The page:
The difference between Tyre and Jerusalem was that the Phoenician city had not been captured. We know that the king, Ba'al II, had to accept a permanent Babylonian official at court (an arrangement that Ba'al I had already agreed with). It seems that hostages were given: ANET3 308 mentions food supplies for 126 Tyrians who were held in Babylon. If we are to believe the words of Menander of Ephesus, there was a republican experiment after the death of Ba'al II. After six years, the monarchy was restored.

The main result of the protracted war against Babylonia and the political changes in Tyre was that the colonies in the western Mediterranean were lost. They started to accept Carthage as their leader. As a consequence, Tyre diminished in importance.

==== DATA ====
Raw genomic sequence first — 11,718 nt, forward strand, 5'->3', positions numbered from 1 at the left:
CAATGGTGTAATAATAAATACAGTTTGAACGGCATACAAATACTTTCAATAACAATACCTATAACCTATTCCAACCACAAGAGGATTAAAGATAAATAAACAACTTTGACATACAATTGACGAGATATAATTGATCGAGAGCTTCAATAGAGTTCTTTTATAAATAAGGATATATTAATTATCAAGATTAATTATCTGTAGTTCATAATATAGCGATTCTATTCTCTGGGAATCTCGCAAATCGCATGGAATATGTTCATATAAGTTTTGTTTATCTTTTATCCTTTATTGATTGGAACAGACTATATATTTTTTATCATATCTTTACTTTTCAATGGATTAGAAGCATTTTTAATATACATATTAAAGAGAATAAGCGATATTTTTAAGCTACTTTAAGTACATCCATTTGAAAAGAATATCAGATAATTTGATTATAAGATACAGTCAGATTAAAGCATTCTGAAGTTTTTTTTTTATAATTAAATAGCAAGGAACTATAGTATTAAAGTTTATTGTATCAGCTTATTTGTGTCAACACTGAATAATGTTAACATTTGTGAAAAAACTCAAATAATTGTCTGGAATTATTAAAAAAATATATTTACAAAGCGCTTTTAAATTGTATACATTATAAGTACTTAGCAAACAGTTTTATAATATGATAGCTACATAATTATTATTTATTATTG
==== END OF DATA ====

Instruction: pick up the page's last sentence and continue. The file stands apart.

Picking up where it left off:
Persian Age

The Babylonian Empire was taken over by the Achaemenid Persians in 539, when Cyrus the Great captured Babylon. The evidence again changes its nature. Cuneiform writing was gradually replaced by the Aramaic script, and clay tablets were replaced by papyrus and parchment. This meant, on the one hand, that information spread easily; we can read about Tyre in sources from faraway countries like Greece. At the same time, it meant that information was more vulnerable. The papyri and parchments from Tyre itself, and from the cities directly surrounding it, are lost.